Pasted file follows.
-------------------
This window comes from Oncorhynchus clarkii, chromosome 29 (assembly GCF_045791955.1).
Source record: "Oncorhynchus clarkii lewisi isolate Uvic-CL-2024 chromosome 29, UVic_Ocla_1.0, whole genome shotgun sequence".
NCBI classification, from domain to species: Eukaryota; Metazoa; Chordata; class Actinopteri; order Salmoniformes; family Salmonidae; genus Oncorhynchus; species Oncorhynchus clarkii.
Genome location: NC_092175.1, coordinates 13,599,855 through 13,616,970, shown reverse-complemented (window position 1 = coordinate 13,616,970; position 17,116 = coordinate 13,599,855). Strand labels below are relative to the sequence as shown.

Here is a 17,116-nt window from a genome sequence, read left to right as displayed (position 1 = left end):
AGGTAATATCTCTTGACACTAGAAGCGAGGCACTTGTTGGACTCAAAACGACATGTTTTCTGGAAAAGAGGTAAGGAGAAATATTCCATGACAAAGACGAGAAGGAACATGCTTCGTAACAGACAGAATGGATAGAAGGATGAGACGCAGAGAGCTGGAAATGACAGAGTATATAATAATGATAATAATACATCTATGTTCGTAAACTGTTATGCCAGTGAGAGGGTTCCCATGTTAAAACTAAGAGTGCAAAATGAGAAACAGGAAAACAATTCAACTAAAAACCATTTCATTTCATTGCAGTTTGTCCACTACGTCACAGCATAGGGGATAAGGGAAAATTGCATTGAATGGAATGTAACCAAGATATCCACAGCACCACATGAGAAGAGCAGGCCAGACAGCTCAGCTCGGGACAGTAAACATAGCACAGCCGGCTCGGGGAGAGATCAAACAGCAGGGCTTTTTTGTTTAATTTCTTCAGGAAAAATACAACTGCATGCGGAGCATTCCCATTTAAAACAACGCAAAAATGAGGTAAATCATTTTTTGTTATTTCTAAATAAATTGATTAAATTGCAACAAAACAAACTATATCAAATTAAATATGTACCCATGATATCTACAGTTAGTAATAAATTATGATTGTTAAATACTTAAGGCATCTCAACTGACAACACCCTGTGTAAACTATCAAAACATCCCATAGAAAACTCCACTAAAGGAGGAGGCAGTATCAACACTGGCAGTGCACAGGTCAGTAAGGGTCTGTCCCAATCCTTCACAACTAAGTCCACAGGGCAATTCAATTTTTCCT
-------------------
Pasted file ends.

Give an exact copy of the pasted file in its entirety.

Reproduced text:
This window comes from Oncorhynchus clarkii, chromosome 29 (assembly GCF_045791955.1).
Source record: "Oncorhynchus clarkii lewisi isolate Uvic-CL-2024 chromosome 29, UVic_Ocla_1.0, whole genome shotgun sequence".
NCBI classification, from domain to species: Eukaryota; Metazoa; Chordata; class Actinopteri; order Salmoniformes; family Salmonidae; genus Oncorhynchus; species Oncorhynchus clarkii.
Genome location: NC_092175.1, coordinates 13,599,855 through 13,616,970, shown reverse-complemented (window position 1 = coordinate 13,616,970; position 17,116 = coordinate 13,599,855). Strand labels below are relative to the sequence as shown.

Here is a 17,116-nt window from a genome sequence, read left to right as displayed (position 1 = left end):
AGGTAATATCTCTTGACACTAGAAGCGAGGCACTTGTTGGACTCAAAACGACATGTTTTCTGGAAAAGAGGTAAGGAGAAATATTCCATGACAAAGACGAGAAGGAACATGCTTCGTAACAGACAGAATGGATAGAAGGATGAGACGCAGAGAGCTGGAAATGACAGAGTATATAATAATGATAATAATACATCTATGTTCGTAAACTGTTATGCCAGTGAGAGGGTTCCCATGTTAAAACTAAGAGTGCAAAATGAGAAACAGGAAAACAATTCAACTAAAAACCATTTCATTTCATTGCAGTTTGTCCACTACGTCACAGCATAGGGGATAAGGGAAAATTGCATTGAATGGAATGTAACCAAGATATCCACAGCACCACATGAGAAGAGCAGGCCAGACAGCTCAGCTCGGGACAGTAAACATAGCACAGCCGGCTCGGGGAGAGATCAAACAGCAGGGCTTTTTTGTTTAATTTCTTCAGGAAAAATACAACTGCATGCGGAGCATTCCCATTTAAAACAACGCAAAAATGAGGTAAATCATTTTTTGTTATTTCTAAATAAATTGATTAAATTGCAACAAAACAAACTATATCAAATTAAATATGTACCCATGATATCTACAGTTAGTAATAAATTATGATTGTTAAATACTTAAGGCATCTCAACTGACAACACCCTGTGTAAACTATCAAAACATCCCATAGAAAACTCCACTAAAGGAGGAGGCAGTATCAACACTGGCAGTGCACAGGTCAGTAAGGGTCTGTCCCAATCCTTCACAACTAAGTCCACAGGGCAATTCAATTTTTCCT